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Father Gabriel Lalemant won the crown the martyrdom on 17 March 1649. The smallest and most delicate in health among all the Jesuit missionaries, he had in six months won, by his iron will and unwavering determination, a martyr's end, in companionship with the spiritual and physical giant of the missions, Jean de Brébeuf.
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Much of the beauty of the older forms was lost and the hymns did not really become classical. We have reason to hope that the present reform of the breviary will also give us back the old form of the hymns. But meanwhile it seems necessary to keep the later text. This is the one best known, it is given in all hymnbooks and is still the only authorized form. Only in one case have we printed the older text of a hymn, number 57, “Urbs Jerusalem.” The modern form of this begins: “Caelestis urbs Jerusalem.” But in this case the people who changed it in the seventeenth century did not even keep its metre; so the later version cannot be sung to the old, exceedingly beautiful tune.
— Fr. Adrian Fortescue (1913)
144 Practice Videos For Catholic Choirs
published 1 September 2011 by Corpus Christi Watershed

Vocal phenomenon Matthew J. Curtis has recently given Catholic musicians a tremendous gift by carefully recording more than 144 polyphonic training videos, freely available to all, making it possible for choir members to “learn at their own pace and in their own way” without leaving the comfort of their homes.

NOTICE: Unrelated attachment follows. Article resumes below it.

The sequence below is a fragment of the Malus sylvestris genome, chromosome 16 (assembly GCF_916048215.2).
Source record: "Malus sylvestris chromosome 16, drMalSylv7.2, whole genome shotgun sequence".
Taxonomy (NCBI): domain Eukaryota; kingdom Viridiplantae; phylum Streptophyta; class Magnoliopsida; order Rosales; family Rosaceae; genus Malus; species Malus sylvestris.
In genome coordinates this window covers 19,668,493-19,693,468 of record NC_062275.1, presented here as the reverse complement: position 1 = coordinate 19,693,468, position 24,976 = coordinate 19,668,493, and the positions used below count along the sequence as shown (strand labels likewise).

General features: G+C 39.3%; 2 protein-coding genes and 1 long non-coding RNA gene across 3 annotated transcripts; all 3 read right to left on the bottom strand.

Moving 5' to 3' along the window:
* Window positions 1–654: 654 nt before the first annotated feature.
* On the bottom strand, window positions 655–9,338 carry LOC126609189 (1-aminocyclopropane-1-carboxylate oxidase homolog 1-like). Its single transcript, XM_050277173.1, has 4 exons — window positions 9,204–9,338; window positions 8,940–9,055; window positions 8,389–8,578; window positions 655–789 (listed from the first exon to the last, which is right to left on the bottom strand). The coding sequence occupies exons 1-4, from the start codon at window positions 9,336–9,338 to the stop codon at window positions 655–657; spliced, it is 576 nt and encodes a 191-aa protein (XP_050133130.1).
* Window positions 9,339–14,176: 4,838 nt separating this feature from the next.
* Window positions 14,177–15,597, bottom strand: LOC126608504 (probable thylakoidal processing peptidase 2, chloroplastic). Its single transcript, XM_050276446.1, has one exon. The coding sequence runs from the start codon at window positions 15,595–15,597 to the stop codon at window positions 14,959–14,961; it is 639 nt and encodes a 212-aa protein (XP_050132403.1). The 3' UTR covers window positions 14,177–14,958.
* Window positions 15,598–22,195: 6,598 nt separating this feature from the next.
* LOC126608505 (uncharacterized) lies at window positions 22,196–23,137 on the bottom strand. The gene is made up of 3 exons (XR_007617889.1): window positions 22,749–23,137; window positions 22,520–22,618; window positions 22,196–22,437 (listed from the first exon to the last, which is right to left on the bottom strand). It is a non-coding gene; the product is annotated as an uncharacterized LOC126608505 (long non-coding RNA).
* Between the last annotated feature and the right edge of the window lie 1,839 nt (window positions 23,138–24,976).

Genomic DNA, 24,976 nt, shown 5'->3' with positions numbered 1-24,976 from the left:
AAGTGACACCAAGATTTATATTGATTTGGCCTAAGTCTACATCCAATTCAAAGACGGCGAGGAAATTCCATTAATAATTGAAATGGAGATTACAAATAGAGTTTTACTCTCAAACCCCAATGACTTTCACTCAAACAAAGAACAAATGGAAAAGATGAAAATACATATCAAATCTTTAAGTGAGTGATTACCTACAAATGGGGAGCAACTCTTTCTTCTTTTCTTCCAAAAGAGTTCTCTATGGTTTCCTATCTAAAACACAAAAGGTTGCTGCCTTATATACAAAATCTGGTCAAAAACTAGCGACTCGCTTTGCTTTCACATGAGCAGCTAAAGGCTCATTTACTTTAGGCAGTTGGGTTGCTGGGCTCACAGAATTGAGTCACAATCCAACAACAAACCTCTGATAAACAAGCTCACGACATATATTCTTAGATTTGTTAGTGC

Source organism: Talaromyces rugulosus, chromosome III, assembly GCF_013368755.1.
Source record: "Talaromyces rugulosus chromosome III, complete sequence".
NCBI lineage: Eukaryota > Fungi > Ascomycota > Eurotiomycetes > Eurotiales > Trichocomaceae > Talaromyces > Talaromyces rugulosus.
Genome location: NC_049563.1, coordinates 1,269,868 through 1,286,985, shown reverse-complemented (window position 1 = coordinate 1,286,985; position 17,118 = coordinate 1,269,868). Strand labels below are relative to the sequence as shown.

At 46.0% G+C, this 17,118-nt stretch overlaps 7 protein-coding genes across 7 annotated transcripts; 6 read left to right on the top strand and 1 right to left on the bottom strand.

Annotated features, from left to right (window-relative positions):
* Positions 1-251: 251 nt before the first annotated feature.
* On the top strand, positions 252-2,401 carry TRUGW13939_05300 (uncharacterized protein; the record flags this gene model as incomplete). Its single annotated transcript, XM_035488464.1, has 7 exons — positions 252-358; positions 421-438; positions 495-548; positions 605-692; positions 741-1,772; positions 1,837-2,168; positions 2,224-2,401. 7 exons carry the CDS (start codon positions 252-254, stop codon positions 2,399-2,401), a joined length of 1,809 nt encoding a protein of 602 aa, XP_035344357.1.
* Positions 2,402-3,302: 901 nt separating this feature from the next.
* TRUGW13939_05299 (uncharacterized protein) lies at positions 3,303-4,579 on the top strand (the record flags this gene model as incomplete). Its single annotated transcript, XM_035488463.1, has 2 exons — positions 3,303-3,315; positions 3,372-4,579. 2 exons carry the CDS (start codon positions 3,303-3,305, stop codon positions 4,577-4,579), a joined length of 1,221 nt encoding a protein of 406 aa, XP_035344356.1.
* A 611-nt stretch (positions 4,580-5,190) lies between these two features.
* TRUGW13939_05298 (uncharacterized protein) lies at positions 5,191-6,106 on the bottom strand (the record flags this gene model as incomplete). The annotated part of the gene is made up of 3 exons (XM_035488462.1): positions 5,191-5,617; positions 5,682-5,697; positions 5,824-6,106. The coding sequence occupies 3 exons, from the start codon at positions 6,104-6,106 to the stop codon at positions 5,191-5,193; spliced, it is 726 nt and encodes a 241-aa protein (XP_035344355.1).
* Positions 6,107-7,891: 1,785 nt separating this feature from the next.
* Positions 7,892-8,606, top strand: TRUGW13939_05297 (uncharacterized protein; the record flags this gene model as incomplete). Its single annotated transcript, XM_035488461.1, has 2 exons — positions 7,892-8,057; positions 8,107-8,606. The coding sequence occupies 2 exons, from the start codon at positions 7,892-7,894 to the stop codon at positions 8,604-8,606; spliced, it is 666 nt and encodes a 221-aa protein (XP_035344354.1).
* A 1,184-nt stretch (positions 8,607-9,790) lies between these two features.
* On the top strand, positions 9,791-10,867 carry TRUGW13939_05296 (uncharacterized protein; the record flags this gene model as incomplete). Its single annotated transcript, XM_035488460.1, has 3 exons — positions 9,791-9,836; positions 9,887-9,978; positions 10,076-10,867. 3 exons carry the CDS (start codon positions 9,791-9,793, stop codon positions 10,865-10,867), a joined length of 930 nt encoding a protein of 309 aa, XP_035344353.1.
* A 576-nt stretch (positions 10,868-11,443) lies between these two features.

Kevin Allen’s Cantiones Sacrae Simplices is a beautiful collection of twelve sacred motets (SATB), which perfectly exemplify contemporary sacred music composed according to the Church’s tradition. Mr. Curtis’ practice videos present each line of every piece in four (4) different ways. It is well known how daunting a cappella polyphonic works can be to sing, but Mr. Curtis’ vast experience with choral pedagogy are a tremendous help in this regard and will be welcomed. An audio CD is also available for those who lack internet access.

A note from the composer follows:

“I have composed the Cantiones Sacrae Simplices to serve the needs of diligent choirmasters who desire liturgical motets for use at Holy Mass and at other times when a short, Latin choral work might be useful. The texts have been drawn from the Graduale Romanum. The harmonic language and general musical demands are relatively modest compared to the motets of the Cantiones Sacrae I and II collections, making Cantiones Sacrae Simplices accessible to many more choirs and vocal ensembles. Matthew Curtis’ renditions have captured the spirit of my compositions in an admirable way.”

The following is an example of Mr. Curtis’ artistry (“Panem de Caelo”):

(URL link for slower connections)

For all these videos, Mr. Curtis himself sings all the parts (Soprano, Alto, Tenor, Bass), and the perfection with which he accomplishes this feat leaves critics searching for superlatives. In less than a year, Mr. Curtis has also uploaded more than 600 choral training videos to his website, ChoralTracks.com, and has been featured on several Corpus Christi Watershed collections, including Kevin Allen’s Motecta Trium Vocum (twelve sacred motets for three voices).